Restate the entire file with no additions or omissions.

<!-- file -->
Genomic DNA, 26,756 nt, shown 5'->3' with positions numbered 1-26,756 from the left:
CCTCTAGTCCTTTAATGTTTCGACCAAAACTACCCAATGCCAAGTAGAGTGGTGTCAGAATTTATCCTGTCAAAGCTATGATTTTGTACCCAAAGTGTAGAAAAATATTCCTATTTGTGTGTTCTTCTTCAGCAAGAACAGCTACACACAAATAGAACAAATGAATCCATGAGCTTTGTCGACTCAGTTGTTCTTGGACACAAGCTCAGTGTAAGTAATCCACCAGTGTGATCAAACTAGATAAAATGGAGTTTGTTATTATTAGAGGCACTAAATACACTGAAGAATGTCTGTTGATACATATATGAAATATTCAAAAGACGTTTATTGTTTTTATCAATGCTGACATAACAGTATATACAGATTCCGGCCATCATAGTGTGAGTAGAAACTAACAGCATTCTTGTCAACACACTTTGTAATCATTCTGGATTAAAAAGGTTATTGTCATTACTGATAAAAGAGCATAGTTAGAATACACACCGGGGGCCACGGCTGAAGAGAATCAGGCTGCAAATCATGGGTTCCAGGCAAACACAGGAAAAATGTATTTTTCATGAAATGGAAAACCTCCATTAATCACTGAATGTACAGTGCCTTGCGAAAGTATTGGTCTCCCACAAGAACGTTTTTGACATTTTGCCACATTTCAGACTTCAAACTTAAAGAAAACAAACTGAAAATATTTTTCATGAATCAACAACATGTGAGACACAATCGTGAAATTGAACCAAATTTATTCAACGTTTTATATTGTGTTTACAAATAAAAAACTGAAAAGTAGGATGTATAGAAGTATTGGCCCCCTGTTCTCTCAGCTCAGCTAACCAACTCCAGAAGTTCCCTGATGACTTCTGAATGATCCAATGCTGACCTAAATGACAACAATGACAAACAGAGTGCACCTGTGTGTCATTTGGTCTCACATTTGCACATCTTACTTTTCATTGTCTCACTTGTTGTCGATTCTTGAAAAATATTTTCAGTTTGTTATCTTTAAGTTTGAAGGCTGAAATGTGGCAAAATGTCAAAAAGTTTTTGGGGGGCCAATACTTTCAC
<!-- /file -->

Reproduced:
Genomic DNA, 26,756 nt, shown 5'->3' with positions numbered 1-26,756 from the left:
CCTCTAGTCCTTTAATGTTTCGACCAAAACTACCCAATGCCAAGTAGAGTGGTGTCAGAATTTATCCTGTCAAAGCTATGATTTTGTACCCAAAGTGTAGAAAAATATTCCTATTTGTGTGTTCTTCTTCAGCAAGAACAGCTACACACAAATAGAACAAATGAATCCATGAGCTTTGTCGACTCAGTTGTTCTTGGACACAAGCTCAGTGTAAGTAATCCACCAGTGTGATCAAACTAGATAAAATGGAGTTTGTTATTATTAGAGGCACTAAATACACTGAAGAATGTCTGTTGATACATATATGAAATATTCAAAAGACGTTTATTGTTTTTATCAATGCTGACATAACAGTATATACAGATTCCGGCCATCATAGTGTGAGTAGAAACTAACAGCATTCTTGTCAACACACTTTGTAATCATTCTGGATTAAAAAGGTTATTGTCATTACTGATAAAAGAGCATAGTTAGAATACACACCGGGGGCCACGGCTGAAGAGAATCAGGCTGCAAATCATGGGTTCCAGGCAAACACAGGAAAAATGTATTTTTCATGAAATGGAAAACCTCCATTAATCACTGAATGTACAGTGCCTTGCGAAAGTATTGGTCTCCCACAAGAACGTTTTTGACATTTTGCCACATTTCAGACTTCAAACTTAAAGAAAACAAACTGAAAATATTTTTCATGAATCAACAACATGTGAGACACAATCGTGAAATTGAACCAAATTTATTCAACGTTTTATATTGTGTTTACAAATAAAAAACTGAAAAGTAGGATGTATAGAAGTATTGGCCCCCTGTTCTCTCAGCTCAGCTAACCAACTCCAGAAGTTCCCTGATGACTTCTGAATGATCCAATGCTGACCTAAATGACAACAATGACAAACAGAGTGCACCTGTGTGTCATTTGGTCTCACATTTGCACATCTTACTTTTCATTGTCTCACTTGTTGTCGATTCTTGAAAAATATTTTCAGTTTGTTATCTTTAAGTTTGAAGGCTGAAATGTGGCAAAATGTCAAAAAGTTTTTGGGGGGCCAATACTTTCAC